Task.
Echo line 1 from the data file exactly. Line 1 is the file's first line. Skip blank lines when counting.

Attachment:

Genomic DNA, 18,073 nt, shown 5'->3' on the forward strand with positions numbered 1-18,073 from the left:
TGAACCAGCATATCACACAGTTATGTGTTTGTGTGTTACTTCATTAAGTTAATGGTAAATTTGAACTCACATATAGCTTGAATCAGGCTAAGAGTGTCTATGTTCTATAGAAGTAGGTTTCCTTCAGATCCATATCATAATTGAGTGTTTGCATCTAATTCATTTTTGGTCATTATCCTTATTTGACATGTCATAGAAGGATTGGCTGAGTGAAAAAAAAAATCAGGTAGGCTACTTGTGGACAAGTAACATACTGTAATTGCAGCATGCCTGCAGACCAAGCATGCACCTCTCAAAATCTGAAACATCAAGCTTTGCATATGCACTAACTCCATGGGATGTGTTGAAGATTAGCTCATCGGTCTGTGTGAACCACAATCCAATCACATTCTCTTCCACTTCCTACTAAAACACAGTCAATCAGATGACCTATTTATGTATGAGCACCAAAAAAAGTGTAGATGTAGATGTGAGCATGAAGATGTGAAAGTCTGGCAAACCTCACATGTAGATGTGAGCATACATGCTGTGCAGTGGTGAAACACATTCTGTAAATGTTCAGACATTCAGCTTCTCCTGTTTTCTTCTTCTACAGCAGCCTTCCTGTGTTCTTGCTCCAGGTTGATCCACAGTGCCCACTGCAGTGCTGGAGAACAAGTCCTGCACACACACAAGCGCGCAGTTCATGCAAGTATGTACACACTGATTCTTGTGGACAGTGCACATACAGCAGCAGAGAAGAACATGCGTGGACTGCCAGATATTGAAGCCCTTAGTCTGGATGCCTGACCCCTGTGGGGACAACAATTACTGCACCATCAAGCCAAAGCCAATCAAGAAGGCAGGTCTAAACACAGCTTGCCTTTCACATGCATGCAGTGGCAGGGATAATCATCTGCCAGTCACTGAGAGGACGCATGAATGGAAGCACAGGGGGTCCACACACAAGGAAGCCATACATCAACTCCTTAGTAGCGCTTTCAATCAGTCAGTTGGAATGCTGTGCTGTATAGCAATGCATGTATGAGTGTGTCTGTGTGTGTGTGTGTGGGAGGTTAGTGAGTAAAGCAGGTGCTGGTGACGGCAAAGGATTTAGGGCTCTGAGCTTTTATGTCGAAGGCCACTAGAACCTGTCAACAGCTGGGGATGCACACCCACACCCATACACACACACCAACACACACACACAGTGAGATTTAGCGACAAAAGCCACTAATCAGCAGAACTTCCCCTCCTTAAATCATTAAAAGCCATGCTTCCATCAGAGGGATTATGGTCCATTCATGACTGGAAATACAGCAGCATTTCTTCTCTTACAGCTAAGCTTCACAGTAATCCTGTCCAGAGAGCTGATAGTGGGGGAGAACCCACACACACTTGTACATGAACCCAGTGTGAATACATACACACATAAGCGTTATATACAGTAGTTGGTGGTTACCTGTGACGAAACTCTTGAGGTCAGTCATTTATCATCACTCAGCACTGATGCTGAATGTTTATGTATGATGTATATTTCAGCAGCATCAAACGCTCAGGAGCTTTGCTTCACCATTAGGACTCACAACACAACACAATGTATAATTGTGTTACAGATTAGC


Genomic DNA, 18,073 nt, shown 5'->3' on the forward strand with positions numbered 1-18,073 from the left: